May 9th, 1961. Newton N. Minow stands in front of a convention of the National Association of Broadcasters to give his first big speech, “Television and the Public Interest. ” Minow was appointed by President John F Kennedy himself, as the new chairman of the Federal Communication Commission (FCC). His speech directly speaks about the influence and future of broadcasting television. He refers the current programming as a “vast wasteland” and ultimately advocates programming in the public interest. (Wikipedia 1) Minow’s purpose and target audience in his speech is very clear.

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As Minow states, “I intend to find out whether the community which each broadcaster serves believes he has been serving the public interest. ” (Minow 41) His target audience is the current broadcasters of the FCC and his purpose is to persuade them to serve the public interest for television. These two things are constantly reflected and connected throughout the speech. Minow conveys several arguments about the television programming at the current time and why his audience, the current broadcasters, need to focus more on the public interest.

Minow is effective in persuading his audience by the use of his logical, ethical, and emotional appeals in his speech. Minow used logical appeal, or logos, several times in his speech. For example as Minow states, “Profit before taxes was 243,900,000 dollars, an average return on revenue of 19. 2 per cent. Compare these with 1959, when gross broadcast revenues were 1,163,900,000 dollars, and profit before taxes was 222,300,000, an average return on revenue of 19. 1 per cent. ” (Minow 8) He uses these numbers and statistics to establish the financial values of television broadcasting.

Minow stresses the broadcasters cannot be too focused on the ratings and profits. As he says, “And I hope that you broadcasters will not permit yourselves to become so absorbed in the daily chase for ratings, sales, and profits that you lose this wider view. ” (Minow 59) Minow wanted the broadcastings to pay less attention to ratings and more to educational broadcasting. Minow’s choice of logos was a wise one because according to Lundsford, “audiences respond well to the presentation of facts, statistics” (Lunsford 35) Minow’s use of ethos, or ethical appeal, is evident.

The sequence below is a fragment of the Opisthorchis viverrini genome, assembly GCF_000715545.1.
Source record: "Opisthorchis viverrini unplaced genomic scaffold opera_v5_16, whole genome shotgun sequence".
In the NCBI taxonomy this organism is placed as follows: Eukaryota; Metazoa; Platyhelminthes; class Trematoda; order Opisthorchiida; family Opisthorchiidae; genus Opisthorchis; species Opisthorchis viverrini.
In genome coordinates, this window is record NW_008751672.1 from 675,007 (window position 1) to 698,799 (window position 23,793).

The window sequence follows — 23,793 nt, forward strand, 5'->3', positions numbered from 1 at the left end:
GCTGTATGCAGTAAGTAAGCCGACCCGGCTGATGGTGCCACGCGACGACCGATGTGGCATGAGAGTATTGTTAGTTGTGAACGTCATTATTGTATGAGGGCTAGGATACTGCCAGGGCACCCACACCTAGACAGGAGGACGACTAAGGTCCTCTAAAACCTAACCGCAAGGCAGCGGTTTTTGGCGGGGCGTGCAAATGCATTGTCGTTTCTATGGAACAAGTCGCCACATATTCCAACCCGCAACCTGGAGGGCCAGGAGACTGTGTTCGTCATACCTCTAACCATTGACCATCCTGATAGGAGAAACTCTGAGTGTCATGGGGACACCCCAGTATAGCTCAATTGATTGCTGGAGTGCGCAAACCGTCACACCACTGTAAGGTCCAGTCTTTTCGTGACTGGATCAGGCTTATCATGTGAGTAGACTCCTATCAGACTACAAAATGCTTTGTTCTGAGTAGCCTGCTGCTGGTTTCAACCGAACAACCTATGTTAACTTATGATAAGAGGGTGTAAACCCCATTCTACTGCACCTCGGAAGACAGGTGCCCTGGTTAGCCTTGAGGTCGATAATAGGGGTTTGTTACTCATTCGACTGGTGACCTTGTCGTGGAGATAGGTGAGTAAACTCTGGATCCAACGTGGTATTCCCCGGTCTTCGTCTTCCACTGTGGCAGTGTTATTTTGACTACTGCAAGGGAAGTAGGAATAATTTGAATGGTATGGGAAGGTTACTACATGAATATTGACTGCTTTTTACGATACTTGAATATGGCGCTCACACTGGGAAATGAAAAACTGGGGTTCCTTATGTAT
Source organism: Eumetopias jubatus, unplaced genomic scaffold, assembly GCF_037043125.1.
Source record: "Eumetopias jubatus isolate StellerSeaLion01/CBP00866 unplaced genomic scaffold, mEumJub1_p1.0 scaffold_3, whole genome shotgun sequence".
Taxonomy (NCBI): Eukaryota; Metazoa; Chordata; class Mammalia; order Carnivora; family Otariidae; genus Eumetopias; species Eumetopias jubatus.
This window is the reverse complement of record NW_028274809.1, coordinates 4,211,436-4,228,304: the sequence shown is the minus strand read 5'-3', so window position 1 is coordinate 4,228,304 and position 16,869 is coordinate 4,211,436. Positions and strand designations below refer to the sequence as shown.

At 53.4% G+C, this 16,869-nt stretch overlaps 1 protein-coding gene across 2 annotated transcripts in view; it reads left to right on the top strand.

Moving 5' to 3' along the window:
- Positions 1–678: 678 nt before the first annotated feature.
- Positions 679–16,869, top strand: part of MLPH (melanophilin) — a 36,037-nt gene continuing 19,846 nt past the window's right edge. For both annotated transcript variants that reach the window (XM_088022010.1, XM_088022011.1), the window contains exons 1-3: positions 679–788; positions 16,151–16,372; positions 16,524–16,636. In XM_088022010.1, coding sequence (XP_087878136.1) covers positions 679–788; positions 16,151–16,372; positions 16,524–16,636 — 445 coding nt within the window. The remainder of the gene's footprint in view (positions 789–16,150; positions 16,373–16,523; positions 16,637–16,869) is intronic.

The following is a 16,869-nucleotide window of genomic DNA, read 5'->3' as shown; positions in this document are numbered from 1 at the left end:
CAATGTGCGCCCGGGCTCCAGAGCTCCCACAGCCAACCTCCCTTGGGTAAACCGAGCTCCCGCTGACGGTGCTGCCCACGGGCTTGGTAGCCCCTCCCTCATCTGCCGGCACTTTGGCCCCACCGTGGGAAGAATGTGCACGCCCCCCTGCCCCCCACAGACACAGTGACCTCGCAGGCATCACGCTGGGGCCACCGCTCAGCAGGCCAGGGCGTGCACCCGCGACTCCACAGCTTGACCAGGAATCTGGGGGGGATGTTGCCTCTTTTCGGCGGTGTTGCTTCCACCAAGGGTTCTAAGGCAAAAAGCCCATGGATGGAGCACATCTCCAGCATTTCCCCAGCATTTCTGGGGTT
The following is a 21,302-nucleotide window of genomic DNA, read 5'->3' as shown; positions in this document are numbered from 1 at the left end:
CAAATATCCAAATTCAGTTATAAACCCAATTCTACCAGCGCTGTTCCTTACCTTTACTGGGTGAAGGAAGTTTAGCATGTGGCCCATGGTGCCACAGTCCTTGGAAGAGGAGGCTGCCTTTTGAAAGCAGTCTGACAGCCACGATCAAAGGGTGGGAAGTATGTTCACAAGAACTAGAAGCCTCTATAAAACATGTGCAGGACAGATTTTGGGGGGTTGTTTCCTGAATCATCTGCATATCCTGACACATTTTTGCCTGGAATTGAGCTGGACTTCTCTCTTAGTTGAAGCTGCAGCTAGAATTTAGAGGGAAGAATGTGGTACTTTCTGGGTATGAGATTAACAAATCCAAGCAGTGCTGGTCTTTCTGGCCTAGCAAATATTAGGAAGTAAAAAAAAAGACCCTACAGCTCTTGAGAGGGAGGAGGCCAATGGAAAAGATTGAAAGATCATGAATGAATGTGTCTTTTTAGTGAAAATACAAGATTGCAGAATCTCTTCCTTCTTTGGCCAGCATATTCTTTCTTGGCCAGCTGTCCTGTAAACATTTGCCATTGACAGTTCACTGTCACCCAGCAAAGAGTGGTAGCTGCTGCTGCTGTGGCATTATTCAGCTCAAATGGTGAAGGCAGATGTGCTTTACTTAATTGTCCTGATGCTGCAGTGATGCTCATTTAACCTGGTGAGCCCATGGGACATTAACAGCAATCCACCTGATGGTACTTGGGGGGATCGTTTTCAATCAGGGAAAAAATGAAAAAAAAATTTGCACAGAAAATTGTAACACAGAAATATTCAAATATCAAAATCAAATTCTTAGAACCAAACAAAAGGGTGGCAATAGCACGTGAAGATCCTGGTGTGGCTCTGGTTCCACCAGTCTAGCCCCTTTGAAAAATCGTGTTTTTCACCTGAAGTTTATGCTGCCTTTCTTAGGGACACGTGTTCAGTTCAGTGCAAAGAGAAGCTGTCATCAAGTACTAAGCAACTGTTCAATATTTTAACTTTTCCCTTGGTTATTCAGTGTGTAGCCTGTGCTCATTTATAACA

As Minow states in the beginning, “When the New Frontiersmen rode into town, I locked myself in my office to do my homework and get my feet wet. But apparently I haven't managed yet to stay out of hot water. ” (Minow 2) According to Everything’s an Argument by, Andrea Lunsford and John Ruszkiewics, “credibility speaks to a writer’s honesty, respect for an audience and its values, and plain likeability. ” (Lunsford 59) Minow initially states that he is the pretty much the new guy and emphasizes his credentials by saying that he has been doing his homework. In addition Minow states, “I am the chairman of the FCC.

But I am also a television viewer and the husband and father of other television viewers. ” (Minow 18) Minow here establishes more credibility and gets more personal with his audience on a deeper level using some emotional appeal. His use of ethical appeal was successful because he “emphasized his shares values with the audience. ” (Lunsford 34) Minow’s use of emotional appeal, or pathos, is by far the appeal he conveys the most. For example, Minow states, “I intend to take the job of chairman of the FCC very seriously. I happen to believe in the gravity of my own particular sector of the New Frontier.

” (Minow 39) According to Wikipedia, “The New Frontier” was a term used by John F. Kennedy to describe the challenges facing the United States. Minow refers to the New Frontier to describe upcoming challenges and responsibilities as chairman of the FCC. Being appointed by the President himself and using some of his own phrases show that he is very serious and stern about his beliefs. Minow also states, “Is there a person in the room who claims broadcasting can’t do better? Well a glance at next season’s proposed programming can give us a little heart.

” (Minow 22) Here Minow tries to generate emotion by challenging the audience about their choice of broadcasting. He speaks about the heart and earlier about being a husband and father to build those emotional bridges. Minow clearly has hope for the future of broadcasting television claiming that it can do better. Minow establishes great connection with his audience all throughout his speech. Beginning his speech he says, “Governor Collins you're much too kind, as all of you have been to me the last few days. It's been a great pleasure and an honor for me to meet so many of you.